Significant number of UK workers ‘planning to become self-employed’, research finds

Significant number of UK workers ‘planning to become self-employed’, research finds

Research carried out by banking group Aldermore has suggested that a significant number of UK workers are planning to become self-employed in the future.

Aldermore found that 29% of individuals aim to become self-employed – a notable rise when compared to 2017’s figure of 15%.

15% of workers plan to launch a business in the retail sector, whilst an additional 11% plan to move into the catering and accommodation industry.

18% intend to make the move in the coming year, the research suggested.

Aldermore found that economic uncertainties ‘don’t seem to be a concern’ to entrepreneurs, with 53% stating that Brexit negotiations will have ‘little impact’ on their business.

However, the research also revealed that 70% of workers believe it is harder for the self-employed to secure a mortgage.

Commenting on the findings, Charles McDowell, Commercial Director for Mortgages at Aldermore, said: ‘The research demonstrates that the UK is a truly entrepreneurial nation, with nine million people considering making the ambitious move to become self-employed.

‘It takes a lot of courage to make the major life decision to become self-employed, and it is encouraging to see almost three in ten expect their revenues to increase in the next 12 months, which is a positive outcome in light of the myriad of uncertainties.’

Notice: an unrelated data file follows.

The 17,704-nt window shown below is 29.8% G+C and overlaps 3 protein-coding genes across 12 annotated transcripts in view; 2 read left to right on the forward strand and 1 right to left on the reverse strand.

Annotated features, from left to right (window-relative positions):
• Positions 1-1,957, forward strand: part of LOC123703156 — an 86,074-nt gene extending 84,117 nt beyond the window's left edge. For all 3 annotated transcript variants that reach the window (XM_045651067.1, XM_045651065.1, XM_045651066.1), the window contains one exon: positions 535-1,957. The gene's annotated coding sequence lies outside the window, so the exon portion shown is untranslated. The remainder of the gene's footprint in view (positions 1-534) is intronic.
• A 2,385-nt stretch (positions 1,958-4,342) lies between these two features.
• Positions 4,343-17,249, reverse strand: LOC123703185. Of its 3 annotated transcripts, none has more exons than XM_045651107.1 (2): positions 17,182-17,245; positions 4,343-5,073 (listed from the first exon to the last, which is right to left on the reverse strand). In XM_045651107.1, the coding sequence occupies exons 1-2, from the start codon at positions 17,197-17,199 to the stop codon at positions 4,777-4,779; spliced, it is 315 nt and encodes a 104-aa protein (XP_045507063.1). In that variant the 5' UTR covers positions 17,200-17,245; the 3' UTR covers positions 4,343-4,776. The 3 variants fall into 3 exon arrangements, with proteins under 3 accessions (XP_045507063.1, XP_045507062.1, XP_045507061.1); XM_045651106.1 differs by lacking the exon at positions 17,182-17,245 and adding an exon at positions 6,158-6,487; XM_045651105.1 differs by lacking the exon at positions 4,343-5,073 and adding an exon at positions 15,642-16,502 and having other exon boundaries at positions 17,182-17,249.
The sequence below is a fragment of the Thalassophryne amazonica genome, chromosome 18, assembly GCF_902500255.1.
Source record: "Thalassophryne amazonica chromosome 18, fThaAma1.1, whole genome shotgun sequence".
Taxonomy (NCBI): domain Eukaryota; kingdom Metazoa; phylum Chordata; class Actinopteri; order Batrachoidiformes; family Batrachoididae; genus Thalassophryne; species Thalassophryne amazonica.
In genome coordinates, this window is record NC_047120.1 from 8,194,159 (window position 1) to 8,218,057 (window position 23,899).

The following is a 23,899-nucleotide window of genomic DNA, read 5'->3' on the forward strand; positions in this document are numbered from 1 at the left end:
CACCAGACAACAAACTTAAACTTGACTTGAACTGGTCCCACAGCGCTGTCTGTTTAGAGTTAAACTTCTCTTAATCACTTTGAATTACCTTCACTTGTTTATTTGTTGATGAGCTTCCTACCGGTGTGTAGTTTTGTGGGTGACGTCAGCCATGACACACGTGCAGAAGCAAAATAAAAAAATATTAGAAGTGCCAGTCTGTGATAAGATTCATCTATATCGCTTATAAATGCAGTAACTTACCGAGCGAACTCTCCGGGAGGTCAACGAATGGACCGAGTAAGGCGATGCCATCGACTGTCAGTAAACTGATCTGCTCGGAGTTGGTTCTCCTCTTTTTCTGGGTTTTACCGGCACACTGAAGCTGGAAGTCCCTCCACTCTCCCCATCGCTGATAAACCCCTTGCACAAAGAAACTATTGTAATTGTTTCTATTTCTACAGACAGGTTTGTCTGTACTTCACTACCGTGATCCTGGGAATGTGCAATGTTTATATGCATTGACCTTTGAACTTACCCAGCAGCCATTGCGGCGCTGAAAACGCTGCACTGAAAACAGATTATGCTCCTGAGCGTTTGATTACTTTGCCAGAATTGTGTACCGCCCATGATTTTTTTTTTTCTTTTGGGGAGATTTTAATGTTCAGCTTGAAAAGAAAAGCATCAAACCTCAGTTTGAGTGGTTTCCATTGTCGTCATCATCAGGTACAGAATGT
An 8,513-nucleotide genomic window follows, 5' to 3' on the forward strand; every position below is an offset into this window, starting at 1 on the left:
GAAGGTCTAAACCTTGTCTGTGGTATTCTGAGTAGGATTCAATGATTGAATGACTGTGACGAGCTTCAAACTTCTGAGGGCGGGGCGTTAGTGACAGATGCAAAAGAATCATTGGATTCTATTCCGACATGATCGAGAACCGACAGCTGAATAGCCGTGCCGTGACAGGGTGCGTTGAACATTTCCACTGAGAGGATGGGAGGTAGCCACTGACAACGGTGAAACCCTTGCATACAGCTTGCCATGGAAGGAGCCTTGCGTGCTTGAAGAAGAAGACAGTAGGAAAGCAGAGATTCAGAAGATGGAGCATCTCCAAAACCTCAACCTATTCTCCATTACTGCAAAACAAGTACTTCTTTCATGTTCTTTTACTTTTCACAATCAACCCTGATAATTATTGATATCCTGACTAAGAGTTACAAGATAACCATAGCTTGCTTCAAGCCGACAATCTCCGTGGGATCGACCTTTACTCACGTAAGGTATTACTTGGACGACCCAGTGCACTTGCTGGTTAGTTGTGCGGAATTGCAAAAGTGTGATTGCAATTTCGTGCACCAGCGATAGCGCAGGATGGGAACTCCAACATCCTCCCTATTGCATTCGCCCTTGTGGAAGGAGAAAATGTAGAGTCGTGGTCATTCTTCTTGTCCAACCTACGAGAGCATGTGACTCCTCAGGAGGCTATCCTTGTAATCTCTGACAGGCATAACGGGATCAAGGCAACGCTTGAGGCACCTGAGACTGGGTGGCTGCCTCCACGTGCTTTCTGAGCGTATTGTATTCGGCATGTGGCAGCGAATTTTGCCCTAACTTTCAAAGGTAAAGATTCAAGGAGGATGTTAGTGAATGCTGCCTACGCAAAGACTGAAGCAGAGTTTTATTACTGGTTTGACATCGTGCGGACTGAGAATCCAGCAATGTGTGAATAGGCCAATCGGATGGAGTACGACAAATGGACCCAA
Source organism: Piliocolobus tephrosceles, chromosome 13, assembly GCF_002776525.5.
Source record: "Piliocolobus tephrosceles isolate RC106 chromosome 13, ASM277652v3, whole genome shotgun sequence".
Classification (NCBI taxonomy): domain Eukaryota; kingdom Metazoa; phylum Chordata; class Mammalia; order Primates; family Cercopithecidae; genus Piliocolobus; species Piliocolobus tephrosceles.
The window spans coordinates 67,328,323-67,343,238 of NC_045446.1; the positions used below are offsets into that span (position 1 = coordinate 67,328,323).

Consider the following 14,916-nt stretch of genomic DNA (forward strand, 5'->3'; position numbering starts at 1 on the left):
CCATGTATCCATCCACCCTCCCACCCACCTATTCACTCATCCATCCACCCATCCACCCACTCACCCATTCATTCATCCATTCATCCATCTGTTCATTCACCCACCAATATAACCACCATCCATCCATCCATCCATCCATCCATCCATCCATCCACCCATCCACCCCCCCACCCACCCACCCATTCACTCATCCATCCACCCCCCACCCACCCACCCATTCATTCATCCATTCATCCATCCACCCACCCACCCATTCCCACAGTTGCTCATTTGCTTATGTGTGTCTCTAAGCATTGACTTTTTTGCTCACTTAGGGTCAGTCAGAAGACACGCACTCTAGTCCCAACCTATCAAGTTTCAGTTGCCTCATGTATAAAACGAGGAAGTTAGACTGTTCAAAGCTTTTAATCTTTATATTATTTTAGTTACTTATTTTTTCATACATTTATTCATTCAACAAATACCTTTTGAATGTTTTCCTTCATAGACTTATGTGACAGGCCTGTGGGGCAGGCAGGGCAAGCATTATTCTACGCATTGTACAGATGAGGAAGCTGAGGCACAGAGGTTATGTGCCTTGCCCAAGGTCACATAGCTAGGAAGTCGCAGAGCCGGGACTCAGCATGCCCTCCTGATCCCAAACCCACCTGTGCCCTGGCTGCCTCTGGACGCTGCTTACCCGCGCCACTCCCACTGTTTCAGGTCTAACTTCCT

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Research suggests lack of savings putting individuals ‘at risk of financial hardship’

Research carried out by banking group Aldermore has suggested that a lack of business savings is putting a strain on self-employed individuals in the UK.

Aldermore’s data suggested that poor business resilience is putting sole traders and freelancers ‘at risk of financial hardship’.

It found that 22% of individuals have no business savings at all, whilst 40% revealed that their business has less than £1,000 in cash savings.

An additional 54% of self-employed individuals stated that they have been unable to earn money due to ‘unforeseen events’, with many citing ill health as being an issue.

Aldermore’s research also revealed that 8% of firms with a turnover above £50,000 hold nothing in cash.

Ewan Edwards, Head of Savings at Aldermore, commented: ‘Starting a new business is a significant life decision. While many self-employed people relish greater flexibility and control, the first few years can often bring long hours, additional stress and relatively small financial rewards.

‘We want to work with the government to look at means of backing Britain’s entrepreneurs and helping them devise new policies and financial products that will encourage start-ups and protect growing small businesses from the shocks and uncertainties of self-employment.’